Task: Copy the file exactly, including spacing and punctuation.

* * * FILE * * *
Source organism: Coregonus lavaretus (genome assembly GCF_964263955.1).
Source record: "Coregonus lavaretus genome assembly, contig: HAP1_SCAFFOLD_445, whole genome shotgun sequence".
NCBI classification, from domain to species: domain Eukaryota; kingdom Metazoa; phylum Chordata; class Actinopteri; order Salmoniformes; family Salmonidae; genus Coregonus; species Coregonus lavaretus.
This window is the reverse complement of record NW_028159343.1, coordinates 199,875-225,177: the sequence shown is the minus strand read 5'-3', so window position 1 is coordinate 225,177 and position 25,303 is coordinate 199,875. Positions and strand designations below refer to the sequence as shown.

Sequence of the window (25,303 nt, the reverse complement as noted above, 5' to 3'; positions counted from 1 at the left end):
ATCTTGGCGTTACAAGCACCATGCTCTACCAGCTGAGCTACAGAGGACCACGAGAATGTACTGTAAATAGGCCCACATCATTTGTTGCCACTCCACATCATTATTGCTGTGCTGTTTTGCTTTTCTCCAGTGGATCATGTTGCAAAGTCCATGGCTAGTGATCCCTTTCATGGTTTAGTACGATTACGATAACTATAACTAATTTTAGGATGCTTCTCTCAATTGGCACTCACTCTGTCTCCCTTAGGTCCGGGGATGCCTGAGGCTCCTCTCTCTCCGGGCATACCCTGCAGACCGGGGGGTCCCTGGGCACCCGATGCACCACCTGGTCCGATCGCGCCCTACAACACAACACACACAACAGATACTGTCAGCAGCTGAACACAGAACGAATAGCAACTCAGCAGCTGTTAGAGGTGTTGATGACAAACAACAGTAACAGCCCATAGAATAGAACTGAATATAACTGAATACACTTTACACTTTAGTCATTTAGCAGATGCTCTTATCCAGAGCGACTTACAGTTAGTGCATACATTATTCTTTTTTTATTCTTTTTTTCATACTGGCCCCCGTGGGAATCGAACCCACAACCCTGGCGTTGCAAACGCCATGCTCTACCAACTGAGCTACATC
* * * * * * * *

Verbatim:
Source organism: Coregonus lavaretus (genome assembly GCF_964263955.1).
Source record: "Coregonus lavaretus genome assembly, contig: HAP1_SCAFFOLD_445, whole genome shotgun sequence".
NCBI classification, from domain to species: domain Eukaryota; kingdom Metazoa; phylum Chordata; class Actinopteri; order Salmoniformes; family Salmonidae; genus Coregonus; species Coregonus lavaretus.
This window is the reverse complement of record NW_028159343.1, coordinates 199,875-225,177: the sequence shown is the minus strand read 5'-3', so window position 1 is coordinate 225,177 and position 25,303 is coordinate 199,875. Positions and strand designations below refer to the sequence as shown.

Sequence of the window (25,303 nt, the reverse complement as noted above, 5' to 3'; positions counted from 1 at the left end):
ATCTTGGCGTTACAAGCACCATGCTCTACCAGCTGAGCTACAGAGGACCACGAGAATGTACTGTAAATAGGCCCACATCATTTGTTGCCACTCCACATCATTATTGCTGTGCTGTTTTGCTTTTCTCCAGTGGATCATGTTGCAAAGTCCATGGCTAGTGATCCCTTTCATGGTTTAGTACGATTACGATAACTATAACTAATTTTAGGATGCTTCTCTCAATTGGCACTCACTCTGTCTCCCTTAGGTCCGGGGATGCCTGAGGCTCCTCTCTCTCCGGGCATACCCTGCAGACCGGGGGGTCCCTGGGCACCCGATGCACCACCTGGTCCGATCGCGCCCTACAACACAACACACACAACAGATACTGTCAGCAGCTGAACACAGAACGAATAGCAACTCAGCAGCTGTTAGAGGTGTTGATGACAAACAACAGTAACAGCCCATAGAATAGAACTGAATATAACTGAATACACTTTACACTTTAGTCATTTAGCAGATGCTCTTATCCAGAGCGACTTACAGTTAGTGCATACATTATTCTTTTTTTATTCTTTTTTTCATACTGGCCCCCGTGGGAATCGAACCCACAACCCTGGCGTTGCAAACGCCATGCTCTACCAACTGAGCTACATC